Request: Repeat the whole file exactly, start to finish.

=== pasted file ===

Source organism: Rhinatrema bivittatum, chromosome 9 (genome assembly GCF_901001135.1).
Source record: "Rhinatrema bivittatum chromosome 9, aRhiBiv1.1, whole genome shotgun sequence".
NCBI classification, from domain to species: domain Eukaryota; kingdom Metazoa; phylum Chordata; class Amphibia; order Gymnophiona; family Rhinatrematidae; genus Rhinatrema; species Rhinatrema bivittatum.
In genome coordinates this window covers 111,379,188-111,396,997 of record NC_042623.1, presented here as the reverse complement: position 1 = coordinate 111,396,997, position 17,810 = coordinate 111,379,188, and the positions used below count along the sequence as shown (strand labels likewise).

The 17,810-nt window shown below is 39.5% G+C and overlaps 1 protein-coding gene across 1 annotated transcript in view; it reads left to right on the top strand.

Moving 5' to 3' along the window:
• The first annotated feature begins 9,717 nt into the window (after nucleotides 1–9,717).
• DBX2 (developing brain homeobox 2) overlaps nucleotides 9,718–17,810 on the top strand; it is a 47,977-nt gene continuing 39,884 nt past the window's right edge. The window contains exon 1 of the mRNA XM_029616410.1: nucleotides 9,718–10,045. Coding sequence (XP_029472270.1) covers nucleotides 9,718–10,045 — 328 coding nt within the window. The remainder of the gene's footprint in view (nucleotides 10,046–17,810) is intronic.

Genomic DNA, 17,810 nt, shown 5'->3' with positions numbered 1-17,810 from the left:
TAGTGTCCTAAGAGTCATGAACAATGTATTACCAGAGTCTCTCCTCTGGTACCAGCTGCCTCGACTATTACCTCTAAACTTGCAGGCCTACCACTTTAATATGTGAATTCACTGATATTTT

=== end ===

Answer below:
Source organism: Rhinatrema bivittatum, chromosome 9 (genome assembly GCF_901001135.1).
Source record: "Rhinatrema bivittatum chromosome 9, aRhiBiv1.1, whole genome shotgun sequence".
NCBI classification, from domain to species: domain Eukaryota; kingdom Metazoa; phylum Chordata; class Amphibia; order Gymnophiona; family Rhinatrematidae; genus Rhinatrema; species Rhinatrema bivittatum.
In genome coordinates this window covers 111,379,188-111,396,997 of record NC_042623.1, presented here as the reverse complement: position 1 = coordinate 111,396,997, position 17,810 = coordinate 111,379,188, and the positions used below count along the sequence as shown (strand labels likewise).

The 17,810-nt window shown below is 39.5% G+C and overlaps 1 protein-coding gene across 1 annotated transcript in view; it reads left to right on the top strand.

Moving 5' to 3' along the window:
• The first annotated feature begins 9,717 nt into the window (after nucleotides 1–9,717).
• DBX2 (developing brain homeobox 2) overlaps nucleotides 9,718–17,810 on the top strand; it is a 47,977-nt gene continuing 39,884 nt past the window's right edge. The window contains exon 1 of the mRNA XM_029616410.1: nucleotides 9,718–10,045. Coding sequence (XP_029472270.1) covers nucleotides 9,718–10,045 — 328 coding nt within the window. The remainder of the gene's footprint in view (nucleotides 10,046–17,810) is intronic.

Genomic DNA, 17,810 nt, shown 5'->3' with positions numbered 1-17,810 from the left:
TAGTGTCCTAAGAGTCATGAACAATGTATTACCAGAGTCTCTCCTCTGGTACCAGCTGCCTCGACTATTACCTCTAAACTTGCAGGCCTACCACTTTAATATGTGAATTCACTGATATTTT